Roasted Tenderloin of Beef with Bearnaise,  "Gene's" Potatoes, Caesar Salad, Fresh bread. A meal fit for the grand new start of a Grand New Year.  So nice to have everyone but poor Ben who is working his 2nd of 3 twelve hour shifts. He will be home shortly though and there are plenty of leftovers for him to enjoy. Dessert was a nice Napoleon Torte from the local Lithuanian Bakery. A delicious meal before Brooke had to head to work tonight. Someone, it seems, is always on the move. The life of nurses.

So to start: The Beef

I had a nice 5 pound roast that I tied and seared in a bit of oil. I topped the roast with Dijon, olive oil, peppercorns and rosemary that I stirred into a paste and applied over the roast. Into the oven at 450 for about 35 minutes (meat thermometer firmly in place). I will tell you my new oven is a mess now and the house was a bit smokey. It was at 120 degrees when I pulled it out and reached 135 after 10 minutes of standing. It was perfect.

Now Gene's Potatoes. My Brother in law's brother in law was a chef, perhaps still is. He made these potatoes for some occasion we attended years ago and I have been shamelessly pirating them ever since. I am not even sure if the recipe is anywhere close to his, but I always give him credit. I have used these to cater weddings and dinners for years.

Gene's Potatoes:  Basically a very thick white sauce flavored with Swiss cheese.

4 cans of whole potatoes, drained
2 cups of 1/2 and 1/2
1 t beef /chicken bullion
6 slices or more of processed Swiss Cheese
I use a bit of Wondra to tighten up the sauce or 3 tablespoons of cornstarch in 1/4 cup o water. Should be a heavy cream sauce.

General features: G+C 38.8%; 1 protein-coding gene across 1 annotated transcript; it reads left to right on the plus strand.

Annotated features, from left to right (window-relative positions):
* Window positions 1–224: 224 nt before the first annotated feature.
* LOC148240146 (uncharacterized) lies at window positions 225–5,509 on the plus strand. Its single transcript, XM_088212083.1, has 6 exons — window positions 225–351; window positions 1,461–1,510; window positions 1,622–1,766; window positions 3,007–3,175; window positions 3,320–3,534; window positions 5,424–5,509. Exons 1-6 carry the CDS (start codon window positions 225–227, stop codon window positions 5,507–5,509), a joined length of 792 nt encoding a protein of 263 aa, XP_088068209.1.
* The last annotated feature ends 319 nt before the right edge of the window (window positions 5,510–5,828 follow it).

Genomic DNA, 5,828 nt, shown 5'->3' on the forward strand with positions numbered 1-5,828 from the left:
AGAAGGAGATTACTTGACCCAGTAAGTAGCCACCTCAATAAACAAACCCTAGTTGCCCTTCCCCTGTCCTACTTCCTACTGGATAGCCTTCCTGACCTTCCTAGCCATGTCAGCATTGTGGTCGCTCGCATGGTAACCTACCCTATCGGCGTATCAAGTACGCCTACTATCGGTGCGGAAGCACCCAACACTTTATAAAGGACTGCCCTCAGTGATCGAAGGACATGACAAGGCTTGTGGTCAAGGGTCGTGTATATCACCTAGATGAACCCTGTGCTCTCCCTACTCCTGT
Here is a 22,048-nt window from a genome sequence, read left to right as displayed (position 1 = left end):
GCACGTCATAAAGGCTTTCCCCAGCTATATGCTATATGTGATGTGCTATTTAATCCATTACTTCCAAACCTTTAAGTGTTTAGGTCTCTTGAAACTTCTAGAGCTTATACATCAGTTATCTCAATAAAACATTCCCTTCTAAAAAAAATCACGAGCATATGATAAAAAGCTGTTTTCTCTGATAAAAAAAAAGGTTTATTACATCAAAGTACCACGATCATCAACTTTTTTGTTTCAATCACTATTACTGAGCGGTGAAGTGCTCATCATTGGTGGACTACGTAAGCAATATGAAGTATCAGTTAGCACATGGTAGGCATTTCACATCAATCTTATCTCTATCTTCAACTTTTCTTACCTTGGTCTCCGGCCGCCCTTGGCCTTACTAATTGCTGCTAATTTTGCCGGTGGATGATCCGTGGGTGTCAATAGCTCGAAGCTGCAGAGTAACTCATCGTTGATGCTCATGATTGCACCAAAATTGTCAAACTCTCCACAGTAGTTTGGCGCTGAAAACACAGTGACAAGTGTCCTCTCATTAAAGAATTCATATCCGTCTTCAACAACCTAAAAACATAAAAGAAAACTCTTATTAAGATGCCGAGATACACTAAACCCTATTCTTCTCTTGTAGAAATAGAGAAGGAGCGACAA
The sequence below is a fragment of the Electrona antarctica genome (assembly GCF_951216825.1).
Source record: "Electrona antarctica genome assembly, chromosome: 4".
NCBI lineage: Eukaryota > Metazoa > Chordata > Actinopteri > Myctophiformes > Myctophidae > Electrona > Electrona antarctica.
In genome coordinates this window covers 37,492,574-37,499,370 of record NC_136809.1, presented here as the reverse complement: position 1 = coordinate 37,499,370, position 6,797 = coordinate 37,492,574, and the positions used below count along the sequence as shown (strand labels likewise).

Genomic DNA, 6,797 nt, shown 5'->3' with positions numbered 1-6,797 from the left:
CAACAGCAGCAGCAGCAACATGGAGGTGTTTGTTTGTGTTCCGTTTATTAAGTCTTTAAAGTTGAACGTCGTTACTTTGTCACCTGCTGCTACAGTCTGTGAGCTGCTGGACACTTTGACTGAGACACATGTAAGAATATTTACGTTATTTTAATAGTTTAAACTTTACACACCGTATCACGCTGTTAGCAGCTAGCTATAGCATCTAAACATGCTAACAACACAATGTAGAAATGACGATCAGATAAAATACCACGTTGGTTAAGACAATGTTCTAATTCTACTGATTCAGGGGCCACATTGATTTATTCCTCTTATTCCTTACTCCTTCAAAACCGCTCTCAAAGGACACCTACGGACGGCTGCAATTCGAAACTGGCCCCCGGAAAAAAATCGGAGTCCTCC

Generally I place all the ingredients in a microwave bowl and nuke till the cheese melts. Stirring every minute or so. Thicken with either cornstarch slurry (1 1/2 T per cup liquid) or Wondra (about 1 good Tablespoon)
The sauce should be very heavy cream consistency.

Place the potatoes in a greased casserole. Pour the sauce over the top, cover and bake 350 till heated through (about 40 minutes) Uncover and bake another 15 minutes to get a bit of color on top.

Now if you have never had canned potatoes, I think you are in for a treat. They are petite and creamy. I use them sometimes for really small batches of potato salad.

The Bearnaise Sauce

I can't have this type of meat without a bit of the rich, tart sauce. So tasty.

1 stick of butter
1 tbl lemon juice
3 egg yolks
1 shallot minced
1 teasp of Tarragon
4 T white wine
2 T Tarragon vinegar

Make the Hollandaise first:
Melt a stick of butter in a 4 cup glass measuring cup. Add the lemon juice to the yolks and beat lightly. Get your stick blender at the ready and start blending the butter. To this add the yolk mixture and blend till light and volume increase.  Set aside.

To a small saucepan, add the remaining vinegar, wine, shallot and tarragon. Allow to reduce to about 2 tablespoons. Get ready to blend again and with the blender running add the reduced mixture to your hollandaise. Now you have Bearnaise. Makes about 1 1/2 cups.

Fresh Bread
 Caesar Salad

I have made this for a long time and always have used this recipe I pulled from Bernard Schimmel's cookbook from the Joslyn Art Museum. Of course, I can't leave anything alone and added a bit here and there.

1 clove garlic, minced
1 t salt
1/2 t pepper
2 t Dijon mustard
2 good squeezes of anchovy paste
1 lemon,  juiced
1/2 cup olive oil
2 T tarragon vinegar
1 T Worcestershire sauce
1 coddled egg
1/2 cup Parmesan grated

Again I use the stick blender and the 4 cup measure and just mix it all up there.

2 heads of cleaned romaine
Shaved Parmesan